Not on L&S map - Tatnall only
Alexander Begbie. Origin: Loyalist.
Alexander Begbie was granted 500 acres in the Hamilton area of Long Island on 16 December, 1789. This parcel was bounded by the land of Robert Holliday, James Stevens, and James Clements, and the sea. Originally issued on 29 March 1786 (a very early grant), Begbie’s grant states that he was a Loyalist, and that he was given a 10-year waiver on payment of quit rent.
Alexander Begbie’s father, Dr. Francis Begbie, was a surgeon in the Georgia Rangers. His father’s death was announced in the Bahamas Gazette, 3 January 1792, and stated he was formerly of Georgia, so apparently both father and son emigrated to the Bahamas, though neither are on the List of Loyalists Banished from Georgia 1783.
Begbie arrived in Nassau on 25 September 1784, where he was a merchant, and for several years was in business with Walter Turnbull, who was a refugee from East Florida. An ad for merchandise gave the Begbie store location as “Store on the Bay.” On 29 March 1786, he received a preliminary grant for his Long Island parcel; this is most likely the grant listed above for 500 acres, issued before Great Britain officially owned the Bahamas.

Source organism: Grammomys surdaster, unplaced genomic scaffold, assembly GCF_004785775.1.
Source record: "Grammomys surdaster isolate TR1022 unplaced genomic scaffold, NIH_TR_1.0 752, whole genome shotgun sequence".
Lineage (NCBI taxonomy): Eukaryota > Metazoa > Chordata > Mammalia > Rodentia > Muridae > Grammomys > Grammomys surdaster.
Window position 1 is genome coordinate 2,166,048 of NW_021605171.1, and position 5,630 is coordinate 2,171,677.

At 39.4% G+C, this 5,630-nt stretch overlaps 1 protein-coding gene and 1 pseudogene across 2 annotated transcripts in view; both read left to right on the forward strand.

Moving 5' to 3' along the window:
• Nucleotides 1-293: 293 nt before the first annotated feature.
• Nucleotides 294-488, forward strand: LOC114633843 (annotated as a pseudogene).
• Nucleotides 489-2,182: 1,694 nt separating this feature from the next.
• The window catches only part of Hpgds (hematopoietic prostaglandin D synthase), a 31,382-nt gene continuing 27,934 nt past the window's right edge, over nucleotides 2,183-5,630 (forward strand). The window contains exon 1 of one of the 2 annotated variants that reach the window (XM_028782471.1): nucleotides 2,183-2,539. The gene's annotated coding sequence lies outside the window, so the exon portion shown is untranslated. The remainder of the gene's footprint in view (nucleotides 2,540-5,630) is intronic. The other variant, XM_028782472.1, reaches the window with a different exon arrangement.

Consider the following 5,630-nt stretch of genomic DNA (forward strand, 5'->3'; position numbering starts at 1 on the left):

In 1796, Begbie was promoted from Lieutenant to Captain in the Military, and later that year he was appointed “Commissary of Stores and Provisions for His Majesty’s Forces.” He was also a senior member of His Majesty’s Council of “These Islands” (the Bahamas).
On 5 September 1797 Begbie manumitted (emancipated) his mulatto woman named Harriet and her children: John, James, Eleanor, Harriet. Often when this was done, it was because he had been involved with the woman and fathered children who were also his slaves, as appears to have been the case with Begbie, who died 20 April 1814. In his will he names his seven children: John, Eleanor, Harriet, Susan, Annie, Charles, Francis.